For The MG6 is spacious and well equipped, plus it remains composed in bends.
Against It makes no financial sense due to its inefficient engines and weak resale values, while the interior plastics look cheap and nasty, and refinement is awful.
The MG6 feels out of date in several key areas, so it’s impossible to recommend.
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The MG6 is offered as a four-door saloon, which is badged Magnette, and a five-door ‘fastback’, badged GT.
There are also two engines to choose from: a turbocharged 1.8-litre petrol and a 1.9-litre diesel. We prefer the latter because it makes more financial sense, although it’s still dirty and inefficient compared with the engines in most rivals.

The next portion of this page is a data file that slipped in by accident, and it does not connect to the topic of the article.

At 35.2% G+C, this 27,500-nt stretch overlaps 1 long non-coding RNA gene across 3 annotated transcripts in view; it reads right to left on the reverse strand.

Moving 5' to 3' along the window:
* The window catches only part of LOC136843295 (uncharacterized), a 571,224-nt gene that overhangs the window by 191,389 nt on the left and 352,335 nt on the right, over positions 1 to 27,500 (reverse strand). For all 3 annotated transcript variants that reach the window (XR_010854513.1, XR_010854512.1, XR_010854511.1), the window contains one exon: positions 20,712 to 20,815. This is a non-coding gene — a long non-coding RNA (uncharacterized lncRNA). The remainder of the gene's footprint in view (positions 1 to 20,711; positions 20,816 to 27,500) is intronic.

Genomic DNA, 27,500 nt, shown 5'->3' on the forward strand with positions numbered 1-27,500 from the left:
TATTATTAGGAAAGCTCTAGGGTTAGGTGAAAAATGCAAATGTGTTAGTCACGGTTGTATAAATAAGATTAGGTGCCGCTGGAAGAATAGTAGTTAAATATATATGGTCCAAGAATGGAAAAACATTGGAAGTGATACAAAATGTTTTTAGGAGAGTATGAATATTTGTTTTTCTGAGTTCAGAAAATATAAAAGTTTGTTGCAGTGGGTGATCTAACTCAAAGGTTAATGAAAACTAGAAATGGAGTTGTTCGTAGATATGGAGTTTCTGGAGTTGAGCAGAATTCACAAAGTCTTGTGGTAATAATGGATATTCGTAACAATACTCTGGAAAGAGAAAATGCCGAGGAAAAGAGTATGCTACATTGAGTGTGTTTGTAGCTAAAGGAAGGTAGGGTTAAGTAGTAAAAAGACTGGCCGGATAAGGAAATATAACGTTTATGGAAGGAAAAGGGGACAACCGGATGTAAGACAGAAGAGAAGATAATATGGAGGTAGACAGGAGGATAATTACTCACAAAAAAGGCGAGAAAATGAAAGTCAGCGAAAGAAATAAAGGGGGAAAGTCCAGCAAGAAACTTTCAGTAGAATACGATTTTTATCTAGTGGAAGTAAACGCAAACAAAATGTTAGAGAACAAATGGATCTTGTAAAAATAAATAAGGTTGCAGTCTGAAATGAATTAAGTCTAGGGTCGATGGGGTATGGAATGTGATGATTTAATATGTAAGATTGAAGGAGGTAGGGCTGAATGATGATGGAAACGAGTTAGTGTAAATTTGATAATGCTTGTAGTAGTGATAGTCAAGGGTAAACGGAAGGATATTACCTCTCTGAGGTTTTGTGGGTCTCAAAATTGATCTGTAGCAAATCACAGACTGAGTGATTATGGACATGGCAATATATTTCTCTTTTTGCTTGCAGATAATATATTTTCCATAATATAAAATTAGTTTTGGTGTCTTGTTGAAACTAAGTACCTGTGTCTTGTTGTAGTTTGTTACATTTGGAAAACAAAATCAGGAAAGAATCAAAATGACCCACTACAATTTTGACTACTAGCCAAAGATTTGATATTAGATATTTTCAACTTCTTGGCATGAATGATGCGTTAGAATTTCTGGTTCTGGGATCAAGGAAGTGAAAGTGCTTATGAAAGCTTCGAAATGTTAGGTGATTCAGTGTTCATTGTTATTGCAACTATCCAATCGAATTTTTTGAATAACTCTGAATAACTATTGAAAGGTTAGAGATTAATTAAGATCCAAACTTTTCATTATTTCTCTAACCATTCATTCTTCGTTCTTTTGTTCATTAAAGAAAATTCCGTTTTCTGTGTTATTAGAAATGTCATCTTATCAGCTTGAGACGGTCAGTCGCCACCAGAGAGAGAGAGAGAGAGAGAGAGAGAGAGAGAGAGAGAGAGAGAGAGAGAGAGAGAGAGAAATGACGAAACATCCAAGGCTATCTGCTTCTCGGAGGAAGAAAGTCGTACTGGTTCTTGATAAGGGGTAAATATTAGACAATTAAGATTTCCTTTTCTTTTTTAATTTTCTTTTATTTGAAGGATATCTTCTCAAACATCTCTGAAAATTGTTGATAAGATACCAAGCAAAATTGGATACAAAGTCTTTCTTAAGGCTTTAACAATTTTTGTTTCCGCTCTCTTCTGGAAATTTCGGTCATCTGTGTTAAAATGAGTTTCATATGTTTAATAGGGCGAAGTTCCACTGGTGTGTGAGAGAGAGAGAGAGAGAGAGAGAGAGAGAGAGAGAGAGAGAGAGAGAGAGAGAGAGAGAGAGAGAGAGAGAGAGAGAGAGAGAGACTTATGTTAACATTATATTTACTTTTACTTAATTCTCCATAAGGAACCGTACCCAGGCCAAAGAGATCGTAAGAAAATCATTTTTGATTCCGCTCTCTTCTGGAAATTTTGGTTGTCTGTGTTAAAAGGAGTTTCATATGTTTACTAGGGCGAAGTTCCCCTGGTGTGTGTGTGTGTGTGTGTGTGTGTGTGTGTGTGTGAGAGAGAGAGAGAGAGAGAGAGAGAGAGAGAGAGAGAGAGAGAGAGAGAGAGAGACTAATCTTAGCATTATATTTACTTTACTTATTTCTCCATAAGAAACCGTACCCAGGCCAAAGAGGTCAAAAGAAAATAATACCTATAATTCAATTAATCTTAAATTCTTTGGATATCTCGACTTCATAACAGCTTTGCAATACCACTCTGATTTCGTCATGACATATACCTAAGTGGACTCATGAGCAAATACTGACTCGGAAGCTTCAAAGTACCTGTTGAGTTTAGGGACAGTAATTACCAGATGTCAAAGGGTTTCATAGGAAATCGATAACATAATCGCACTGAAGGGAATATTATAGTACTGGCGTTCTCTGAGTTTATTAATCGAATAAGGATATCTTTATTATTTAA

While the GT is available in three trims levels, the Magnette is only available in one fully-loaded form. This means you get niceties like sat-nav and leather upholstery, but it also means the car looks very expensive.
All MG6s come with a three-year/60,000 mile warranty, which is a little disappointing compared with the five- and seven-year deals offered by some rivals. There is a three-year, unlimited mileage roadside assistance package, though.
This model gives you loads of standard equipment, but the MG6 makes most sense as a budget buy, so we’d stick with the entry-level S hatchback.